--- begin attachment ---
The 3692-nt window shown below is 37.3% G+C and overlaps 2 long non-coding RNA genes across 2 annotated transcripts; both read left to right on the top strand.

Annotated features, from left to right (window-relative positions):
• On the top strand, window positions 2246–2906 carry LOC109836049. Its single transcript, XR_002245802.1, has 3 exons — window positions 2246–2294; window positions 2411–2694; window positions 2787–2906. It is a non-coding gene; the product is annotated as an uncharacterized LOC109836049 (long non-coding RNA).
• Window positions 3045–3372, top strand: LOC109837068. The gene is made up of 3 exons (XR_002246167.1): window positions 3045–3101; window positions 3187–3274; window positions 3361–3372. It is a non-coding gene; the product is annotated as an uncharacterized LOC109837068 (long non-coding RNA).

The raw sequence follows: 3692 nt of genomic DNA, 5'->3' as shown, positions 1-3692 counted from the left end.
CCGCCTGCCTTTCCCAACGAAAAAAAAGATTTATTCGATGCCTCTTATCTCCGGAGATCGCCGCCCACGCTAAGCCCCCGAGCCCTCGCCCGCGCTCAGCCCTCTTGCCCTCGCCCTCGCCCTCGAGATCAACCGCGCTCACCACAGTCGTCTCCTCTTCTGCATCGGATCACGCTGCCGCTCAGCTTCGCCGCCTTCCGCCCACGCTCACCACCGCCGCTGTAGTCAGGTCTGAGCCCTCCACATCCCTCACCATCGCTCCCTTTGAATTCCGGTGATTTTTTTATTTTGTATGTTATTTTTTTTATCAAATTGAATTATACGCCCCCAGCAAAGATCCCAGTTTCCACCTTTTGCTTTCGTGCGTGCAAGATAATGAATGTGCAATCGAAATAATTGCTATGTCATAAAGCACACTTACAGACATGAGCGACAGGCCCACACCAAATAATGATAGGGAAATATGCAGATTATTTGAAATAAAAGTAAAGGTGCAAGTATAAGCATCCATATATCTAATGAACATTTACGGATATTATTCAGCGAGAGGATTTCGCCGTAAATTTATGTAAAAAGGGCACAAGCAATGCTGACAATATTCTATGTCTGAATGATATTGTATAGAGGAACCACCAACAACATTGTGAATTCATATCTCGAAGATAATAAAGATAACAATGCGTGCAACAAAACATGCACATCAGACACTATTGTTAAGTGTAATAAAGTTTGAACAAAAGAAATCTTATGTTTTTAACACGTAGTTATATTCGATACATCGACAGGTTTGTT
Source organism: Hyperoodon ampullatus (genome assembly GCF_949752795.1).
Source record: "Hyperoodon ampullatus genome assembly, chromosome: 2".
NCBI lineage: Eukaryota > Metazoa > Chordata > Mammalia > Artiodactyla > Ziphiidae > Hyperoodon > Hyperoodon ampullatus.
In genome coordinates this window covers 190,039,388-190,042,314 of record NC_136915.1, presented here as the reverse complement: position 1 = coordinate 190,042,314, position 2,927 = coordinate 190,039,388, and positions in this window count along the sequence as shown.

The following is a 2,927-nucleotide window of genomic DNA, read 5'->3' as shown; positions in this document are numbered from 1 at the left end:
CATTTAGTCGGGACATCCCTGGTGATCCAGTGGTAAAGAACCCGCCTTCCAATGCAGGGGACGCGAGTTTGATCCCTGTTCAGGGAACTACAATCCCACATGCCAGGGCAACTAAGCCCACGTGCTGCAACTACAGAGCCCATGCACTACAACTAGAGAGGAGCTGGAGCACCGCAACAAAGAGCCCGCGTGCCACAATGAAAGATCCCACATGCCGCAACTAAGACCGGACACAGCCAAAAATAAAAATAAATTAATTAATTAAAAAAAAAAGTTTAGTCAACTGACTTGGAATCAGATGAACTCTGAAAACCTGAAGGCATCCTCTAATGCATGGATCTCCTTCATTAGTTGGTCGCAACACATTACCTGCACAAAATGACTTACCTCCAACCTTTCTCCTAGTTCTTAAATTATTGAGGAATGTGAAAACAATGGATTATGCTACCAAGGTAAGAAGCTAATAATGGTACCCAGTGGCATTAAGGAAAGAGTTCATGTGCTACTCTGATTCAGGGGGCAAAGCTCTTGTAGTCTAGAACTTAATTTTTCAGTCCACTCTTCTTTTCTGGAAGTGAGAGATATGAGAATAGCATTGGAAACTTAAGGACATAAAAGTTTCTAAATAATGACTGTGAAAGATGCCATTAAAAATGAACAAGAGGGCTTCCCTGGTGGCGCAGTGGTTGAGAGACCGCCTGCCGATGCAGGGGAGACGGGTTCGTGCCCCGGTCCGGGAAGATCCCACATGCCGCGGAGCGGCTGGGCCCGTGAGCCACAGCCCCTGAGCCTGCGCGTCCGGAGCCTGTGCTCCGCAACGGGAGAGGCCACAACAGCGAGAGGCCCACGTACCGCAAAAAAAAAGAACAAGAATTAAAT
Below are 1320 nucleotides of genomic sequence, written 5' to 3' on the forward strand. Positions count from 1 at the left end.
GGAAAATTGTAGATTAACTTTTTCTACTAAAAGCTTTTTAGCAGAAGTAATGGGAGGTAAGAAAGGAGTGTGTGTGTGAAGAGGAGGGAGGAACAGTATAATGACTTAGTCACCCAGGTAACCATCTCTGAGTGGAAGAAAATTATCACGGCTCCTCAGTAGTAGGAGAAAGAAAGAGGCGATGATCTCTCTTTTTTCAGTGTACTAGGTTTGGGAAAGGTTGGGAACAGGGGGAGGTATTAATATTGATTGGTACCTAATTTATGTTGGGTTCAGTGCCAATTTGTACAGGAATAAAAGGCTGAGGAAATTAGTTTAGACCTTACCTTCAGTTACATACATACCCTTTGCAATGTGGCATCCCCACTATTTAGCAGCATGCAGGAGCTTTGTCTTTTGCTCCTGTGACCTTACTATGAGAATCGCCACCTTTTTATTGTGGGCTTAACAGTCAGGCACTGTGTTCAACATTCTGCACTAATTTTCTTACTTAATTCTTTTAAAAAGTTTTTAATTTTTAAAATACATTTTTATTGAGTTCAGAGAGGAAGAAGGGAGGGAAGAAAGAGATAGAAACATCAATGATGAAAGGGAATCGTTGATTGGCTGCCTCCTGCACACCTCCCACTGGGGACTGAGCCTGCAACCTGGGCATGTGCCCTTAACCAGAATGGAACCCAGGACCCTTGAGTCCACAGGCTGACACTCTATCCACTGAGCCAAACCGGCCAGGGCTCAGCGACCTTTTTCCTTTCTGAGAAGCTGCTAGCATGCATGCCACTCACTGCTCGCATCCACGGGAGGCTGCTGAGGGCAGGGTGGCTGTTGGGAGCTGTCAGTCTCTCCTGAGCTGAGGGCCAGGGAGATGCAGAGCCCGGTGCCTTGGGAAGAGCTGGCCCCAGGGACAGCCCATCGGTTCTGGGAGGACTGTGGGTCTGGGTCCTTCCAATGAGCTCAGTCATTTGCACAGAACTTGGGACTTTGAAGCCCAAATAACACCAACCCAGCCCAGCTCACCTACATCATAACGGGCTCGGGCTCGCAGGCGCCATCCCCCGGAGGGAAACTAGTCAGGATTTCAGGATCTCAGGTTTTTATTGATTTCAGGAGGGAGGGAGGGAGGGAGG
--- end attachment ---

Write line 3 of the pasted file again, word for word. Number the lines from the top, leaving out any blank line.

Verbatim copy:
• On the top strand, window positions 2246–2906 carry LOC109836049. Its single transcript, XR_002245802.1, has 3 exons — window positions 2246–2294; window positions 2411–2694; window positions 2787–2906. It is a non-coding gene; the product is annotated as an uncharacterized LOC109836049 (long non-coding RNA).